Colombia is a robust market for U.S. pork and beef, much of which is sold through butcher shops owned by or affiliated with meat importers. With support from the USDA Agricultural Trade Promotion Program, the National Pork Board and the Beef Checkoff Program, the U.S. Meat Export Federation is partnering with many of these shops to improve and expand the merchandising of U.S. red meat.
USMEF Colombia Representative Don Mason explains that one important aspect of the butcher shop program is to educate shop operators about the quality and safety of U.S. red meat and to help them address customers' concerns about purchasing frozen cuts.
"About 50% or more of the meat that comes into Colombia is sold through butcher shops owned by, or in a contractual arrangement with, some of our importers. The U.S. livestock industry delivers excellent quality, completely safe products right to the docks in Colombia and our effort here is to try to extend that quality, that safety of that U.S. product all the way through to the final customer," Mason says. "There are some beliefs, myths, if you will, about the reason for frozen meat or the quality of frozen meat, and so in our pork efforts, we'd make sure that people understand why it is that that pork is being frozen, how that actually guarantees better quality given the circumstances, the distribution network in Colombia and so on. That's actually a preferred way to handle meat. And then also to make sure that when they go out of that store, they know how to handle that meat and how to defrost it properly."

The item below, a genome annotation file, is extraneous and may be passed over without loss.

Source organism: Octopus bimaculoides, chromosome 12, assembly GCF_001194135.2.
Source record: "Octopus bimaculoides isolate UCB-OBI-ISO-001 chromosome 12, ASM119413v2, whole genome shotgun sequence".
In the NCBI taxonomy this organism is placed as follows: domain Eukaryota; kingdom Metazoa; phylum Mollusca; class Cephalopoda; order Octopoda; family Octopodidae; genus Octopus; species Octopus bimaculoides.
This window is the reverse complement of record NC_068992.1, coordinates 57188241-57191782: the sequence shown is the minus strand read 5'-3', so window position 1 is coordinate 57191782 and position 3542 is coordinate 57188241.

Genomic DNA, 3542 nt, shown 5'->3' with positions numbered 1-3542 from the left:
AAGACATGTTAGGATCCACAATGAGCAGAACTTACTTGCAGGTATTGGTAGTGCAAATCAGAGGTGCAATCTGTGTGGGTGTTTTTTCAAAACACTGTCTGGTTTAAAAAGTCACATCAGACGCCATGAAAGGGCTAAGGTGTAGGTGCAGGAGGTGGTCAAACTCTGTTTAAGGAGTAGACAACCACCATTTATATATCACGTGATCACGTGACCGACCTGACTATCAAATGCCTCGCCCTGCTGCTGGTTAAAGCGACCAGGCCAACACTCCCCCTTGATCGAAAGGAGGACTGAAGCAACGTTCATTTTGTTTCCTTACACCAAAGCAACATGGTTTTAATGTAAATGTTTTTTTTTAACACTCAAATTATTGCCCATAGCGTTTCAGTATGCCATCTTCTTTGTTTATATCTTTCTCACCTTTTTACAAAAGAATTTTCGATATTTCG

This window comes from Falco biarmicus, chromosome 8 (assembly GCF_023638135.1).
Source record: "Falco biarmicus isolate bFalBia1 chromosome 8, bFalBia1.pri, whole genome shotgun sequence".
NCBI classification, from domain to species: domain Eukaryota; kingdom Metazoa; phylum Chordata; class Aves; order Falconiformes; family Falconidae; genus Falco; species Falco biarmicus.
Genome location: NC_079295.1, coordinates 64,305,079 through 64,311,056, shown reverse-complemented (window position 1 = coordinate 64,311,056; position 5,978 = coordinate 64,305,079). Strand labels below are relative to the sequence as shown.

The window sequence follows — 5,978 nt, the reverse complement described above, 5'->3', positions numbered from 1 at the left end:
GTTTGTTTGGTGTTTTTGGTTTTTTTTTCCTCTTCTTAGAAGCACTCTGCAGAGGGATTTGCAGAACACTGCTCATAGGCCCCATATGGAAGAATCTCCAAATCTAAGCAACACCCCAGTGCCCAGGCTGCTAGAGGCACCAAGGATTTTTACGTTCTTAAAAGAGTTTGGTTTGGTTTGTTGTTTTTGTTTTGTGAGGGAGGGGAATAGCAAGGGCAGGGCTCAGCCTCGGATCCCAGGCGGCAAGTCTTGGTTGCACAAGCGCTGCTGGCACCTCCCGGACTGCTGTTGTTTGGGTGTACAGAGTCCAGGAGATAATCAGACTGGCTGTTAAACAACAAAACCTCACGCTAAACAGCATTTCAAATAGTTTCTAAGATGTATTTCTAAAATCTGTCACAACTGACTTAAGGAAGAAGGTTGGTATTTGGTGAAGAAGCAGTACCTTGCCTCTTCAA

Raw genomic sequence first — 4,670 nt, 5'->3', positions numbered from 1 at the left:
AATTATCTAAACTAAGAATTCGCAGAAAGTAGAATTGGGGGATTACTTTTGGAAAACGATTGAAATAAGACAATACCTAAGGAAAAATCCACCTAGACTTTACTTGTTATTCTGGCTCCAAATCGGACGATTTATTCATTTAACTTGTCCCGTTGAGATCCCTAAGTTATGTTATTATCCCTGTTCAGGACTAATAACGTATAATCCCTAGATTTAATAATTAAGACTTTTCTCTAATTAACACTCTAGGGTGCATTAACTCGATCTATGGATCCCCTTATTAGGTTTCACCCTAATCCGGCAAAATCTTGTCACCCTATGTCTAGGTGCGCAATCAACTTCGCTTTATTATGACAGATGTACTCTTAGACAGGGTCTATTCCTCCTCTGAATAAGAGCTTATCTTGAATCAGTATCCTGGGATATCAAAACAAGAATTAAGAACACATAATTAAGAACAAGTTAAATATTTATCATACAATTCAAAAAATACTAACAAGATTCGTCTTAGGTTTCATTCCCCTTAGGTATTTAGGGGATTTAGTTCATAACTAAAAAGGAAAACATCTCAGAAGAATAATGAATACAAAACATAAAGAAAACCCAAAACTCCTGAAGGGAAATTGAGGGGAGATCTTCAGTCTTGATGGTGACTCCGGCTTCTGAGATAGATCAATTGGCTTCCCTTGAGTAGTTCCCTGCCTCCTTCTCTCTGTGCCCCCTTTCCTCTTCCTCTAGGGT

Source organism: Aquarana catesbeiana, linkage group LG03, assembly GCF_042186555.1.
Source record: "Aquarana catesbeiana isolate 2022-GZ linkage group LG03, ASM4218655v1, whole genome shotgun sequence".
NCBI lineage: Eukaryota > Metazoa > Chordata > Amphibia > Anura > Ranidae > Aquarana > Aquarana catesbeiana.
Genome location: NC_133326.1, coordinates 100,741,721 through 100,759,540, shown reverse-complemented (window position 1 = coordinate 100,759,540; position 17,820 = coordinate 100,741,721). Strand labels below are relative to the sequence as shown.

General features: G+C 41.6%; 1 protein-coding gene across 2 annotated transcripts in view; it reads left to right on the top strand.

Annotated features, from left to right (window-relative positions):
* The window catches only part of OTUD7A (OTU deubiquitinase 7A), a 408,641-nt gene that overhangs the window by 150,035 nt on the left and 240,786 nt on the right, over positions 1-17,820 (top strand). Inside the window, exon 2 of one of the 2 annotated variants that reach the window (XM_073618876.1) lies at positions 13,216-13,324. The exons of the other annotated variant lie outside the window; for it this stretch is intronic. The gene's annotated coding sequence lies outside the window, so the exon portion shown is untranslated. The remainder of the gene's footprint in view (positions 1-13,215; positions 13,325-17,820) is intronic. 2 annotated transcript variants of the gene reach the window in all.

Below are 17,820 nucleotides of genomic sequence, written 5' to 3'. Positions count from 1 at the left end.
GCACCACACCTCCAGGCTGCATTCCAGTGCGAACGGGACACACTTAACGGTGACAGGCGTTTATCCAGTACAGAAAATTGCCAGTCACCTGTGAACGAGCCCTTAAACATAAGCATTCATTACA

Mason adds that the program took on particular importance as Colombia was emerging from COVID-related restrictions. Consumer interest in high-quality meat to prepare at home, which increased greatly during the pandemic, continues to be strong even as Colombia's restaurant traffic rebounds.
"For us to be in those shops and working through that period of expansion - reexpansion if you will, it was advantageous to us to be involved with them as they're gaining those sales back and now hopefully, with our assistance, gaining them back in a way that can be sustainable," Mason says. "You know, these folks were all of a sudden unable to go out and eat in restaurants. I saw barbeque grills popping up on balconies all over Bogota and those folks wanted good quality meat to put on those barbecue grills. What we managed to do there was to help tide them over. Now coming out the other side, hopefully it'll be the best of both worlds. We'll get that restaurant business back but we'll maintain what they were substituting."
USMEF reports that 26 butcher shops are currently participating in the program, with many more locations targeted for potential partnerships.
Source: U.S. Meat Federation, which is solely responsible for the information provided, and wholly owns the information. Informa Business Media and all its subsidiaries are not responsible for any of the content contained in this information asset.